4 Then I would bounce back to Mama. She would drink most of it, then give me sips. While I was still crawling, Mama & I visited her friend. The[y] were at the end of the porch laughing and talking. The lady stepped back on my little finger. I still have a knot on my finger. I still remember the house & the varanda. I cried, she picked me up and showed me the snow ball bush. She would say, "Here's a soft one'["]. I would say "Here's a shoft one["]. Another time we went to visit Homer Dwight's mother. The house had a long porch, a chimmey on each end, [and] step[s] inside that went to the attic. I had never seen anything[...]

5 [...]like that, so I spent lots of time climbing to the attic. Mrs. Dwight would call me to her side. She would push my hair behing [behind] my ears. I would slip back into the house. She did it again and again. I did not like it or her. She seemed to get a kick out of it. At approx. 4 years old, my cousin Clara would come across th field to play. We built a play house in an empty stall in the barn. One day Papa brought some Piney Woods Rooters, little baby black pigs. We didn't know it (or played that we didn't know.)

6 We went in to play - out came the pigs Mama picked me up and spanded me, while I was getting spanked, Clara was running home as fast as she could run, I think mama was sorry about the spanking. She was excited. They had a hard time catching them. About that time, about four 1/2 we moved to Fayetteville We moved into a big two story house, with an elderly batchers. Mama cooked and washed for him for rent payments. He gave me a baby turtle and a brand new dime

7 While we were still living in the country, I was almost four, a very unusial thing happened Clara & I were in our yard playing. We saw, comingdown the big road, (as country people called it) something strange. It had four wheels, a flat body- a wheel on a rod a seat. A man sitting on the seat was some how making it go. No horse or mule. All the grown-ups came rushing cut to see- They called it a car. The man making it go was papa's nephew. He was the son of the Dr. in Fayetteville.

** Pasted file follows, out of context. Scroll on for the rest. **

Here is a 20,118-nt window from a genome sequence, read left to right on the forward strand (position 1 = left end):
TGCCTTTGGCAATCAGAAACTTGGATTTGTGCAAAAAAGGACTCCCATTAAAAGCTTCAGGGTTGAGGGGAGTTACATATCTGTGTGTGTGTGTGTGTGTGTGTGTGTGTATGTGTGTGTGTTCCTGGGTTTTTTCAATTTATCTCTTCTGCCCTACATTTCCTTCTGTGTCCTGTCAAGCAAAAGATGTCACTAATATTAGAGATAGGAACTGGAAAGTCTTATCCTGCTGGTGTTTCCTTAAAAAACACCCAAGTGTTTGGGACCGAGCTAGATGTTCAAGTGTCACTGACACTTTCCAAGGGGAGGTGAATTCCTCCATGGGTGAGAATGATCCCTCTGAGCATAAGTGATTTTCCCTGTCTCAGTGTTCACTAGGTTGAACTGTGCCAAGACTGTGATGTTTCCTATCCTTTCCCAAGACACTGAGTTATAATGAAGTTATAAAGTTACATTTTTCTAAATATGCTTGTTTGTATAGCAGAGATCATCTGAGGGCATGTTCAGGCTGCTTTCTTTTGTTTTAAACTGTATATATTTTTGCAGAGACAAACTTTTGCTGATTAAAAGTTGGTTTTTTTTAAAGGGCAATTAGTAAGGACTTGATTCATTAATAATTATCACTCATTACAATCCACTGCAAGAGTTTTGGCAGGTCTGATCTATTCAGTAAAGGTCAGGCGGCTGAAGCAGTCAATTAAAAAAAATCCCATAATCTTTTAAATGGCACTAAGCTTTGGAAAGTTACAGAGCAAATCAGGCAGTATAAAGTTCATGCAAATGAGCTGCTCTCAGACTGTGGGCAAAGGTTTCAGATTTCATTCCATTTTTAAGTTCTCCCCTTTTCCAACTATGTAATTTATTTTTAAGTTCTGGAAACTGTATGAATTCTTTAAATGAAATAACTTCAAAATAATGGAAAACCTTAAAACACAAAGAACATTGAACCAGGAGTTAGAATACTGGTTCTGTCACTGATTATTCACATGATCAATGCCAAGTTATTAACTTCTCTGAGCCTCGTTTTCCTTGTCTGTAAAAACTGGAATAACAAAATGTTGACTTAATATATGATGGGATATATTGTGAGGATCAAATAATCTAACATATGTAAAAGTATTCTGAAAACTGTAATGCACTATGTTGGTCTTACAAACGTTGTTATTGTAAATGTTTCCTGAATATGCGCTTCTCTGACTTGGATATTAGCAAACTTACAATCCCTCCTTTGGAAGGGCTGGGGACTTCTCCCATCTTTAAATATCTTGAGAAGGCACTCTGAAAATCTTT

8 After living there for a year we moved into a house of a Widower. He had four kids. One was my age- again mama cooked an[and] took care of the kids to pay the rent. They had a long back porch with a well in the middle Shelves were along the edge one day mama was cutting up chickens for dinner. She had to go inside for a minute. The kid grabbed the butcher knife. She started chasing me, round and round the well, saying, "I'm gonna cut you'r[e] head off.["] Boy! did I run around & around Mama come out, grabbed the knife, put it up. Grabbed the kid, turned her over her knee- pulled

9 her panties down and gave her something to remember. I shall never forget how red her little fat behind became I have a lapse of memory between six & seven. At 7 I started to school. We had moved again. Mama croched for me a cute little hat. They had double wooden desk They were supposed to be nailed to the floor. Mine came loose catching my chin & head between. It hurt and I cried. The teacher picked me up. To get me to quit crying she picked up my hat. Oh what a pretty hat Who made it for you? Between cries I said, "mama" Do you think she will make one for me. I begged mama but she never made it.

10
My First Christmas
If I live to be one hundred I hope to remeber my first Christmas tree. I had never seen a Christmas tree. We had some young ambicious girls from Atlanta for teachers. Our building was very old wooden frame with a pot belly stove. The teacher bought doolls for half othe girls. For the other half she bought doll cradles. For half of the boys she bought drums. For the other half she bought whistles. They ladies sociey made dresses for the dolls. We made constrution paper chains and strung pop-corn. They made paper cones & put red apples in each and oranges.